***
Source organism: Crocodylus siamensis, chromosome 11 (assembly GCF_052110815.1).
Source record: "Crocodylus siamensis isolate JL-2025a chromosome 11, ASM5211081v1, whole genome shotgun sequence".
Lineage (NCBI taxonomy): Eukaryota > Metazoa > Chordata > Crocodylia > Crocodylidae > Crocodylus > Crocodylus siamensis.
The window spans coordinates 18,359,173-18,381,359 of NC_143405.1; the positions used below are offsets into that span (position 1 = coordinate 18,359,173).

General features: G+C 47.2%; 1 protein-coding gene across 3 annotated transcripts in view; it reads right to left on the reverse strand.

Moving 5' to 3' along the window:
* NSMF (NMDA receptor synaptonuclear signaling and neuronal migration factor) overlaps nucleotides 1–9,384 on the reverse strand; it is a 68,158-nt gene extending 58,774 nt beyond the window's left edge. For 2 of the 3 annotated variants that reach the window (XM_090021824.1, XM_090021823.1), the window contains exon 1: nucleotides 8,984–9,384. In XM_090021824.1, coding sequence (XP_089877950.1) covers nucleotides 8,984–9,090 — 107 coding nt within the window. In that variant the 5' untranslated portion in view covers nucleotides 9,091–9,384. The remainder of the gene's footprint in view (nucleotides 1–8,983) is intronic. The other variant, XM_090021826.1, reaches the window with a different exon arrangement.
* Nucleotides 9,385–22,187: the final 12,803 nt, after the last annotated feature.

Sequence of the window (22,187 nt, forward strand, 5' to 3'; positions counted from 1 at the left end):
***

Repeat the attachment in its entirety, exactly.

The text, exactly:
Source organism: Crocodylus siamensis, chromosome 11 (assembly GCF_052110815.1).
Source record: "Crocodylus siamensis isolate JL-2025a chromosome 11, ASM5211081v1, whole genome shotgun sequence".
Lineage (NCBI taxonomy): Eukaryota > Metazoa > Chordata > Crocodylia > Crocodylidae > Crocodylus > Crocodylus siamensis.
The window spans coordinates 18,359,173-18,381,359 of NC_143405.1; the positions used below are offsets into that span (position 1 = coordinate 18,359,173).

General features: G+C 47.2%; 1 protein-coding gene across 3 annotated transcripts in view; it reads right to left on the reverse strand.

Moving 5' to 3' along the window:
* NSMF (NMDA receptor synaptonuclear signaling and neuronal migration factor) overlaps nucleotides 1–9,384 on the reverse strand; it is a 68,158-nt gene extending 58,774 nt beyond the window's left edge. For 2 of the 3 annotated variants that reach the window (XM_090021824.1, XM_090021823.1), the window contains exon 1: nucleotides 8,984–9,384. In XM_090021824.1, coding sequence (XP_089877950.1) covers nucleotides 8,984–9,090 — 107 coding nt within the window. In that variant the 5' untranslated portion in view covers nucleotides 9,091–9,384. The remainder of the gene's footprint in view (nucleotides 1–8,983) is intronic. The other variant, XM_090021826.1, reaches the window with a different exon arrangement.
* Nucleotides 9,385–22,187: the final 12,803 nt, after the last annotated feature.

Sequence of the window (22,187 nt, forward strand, 5' to 3'; positions counted from 1 at the left end):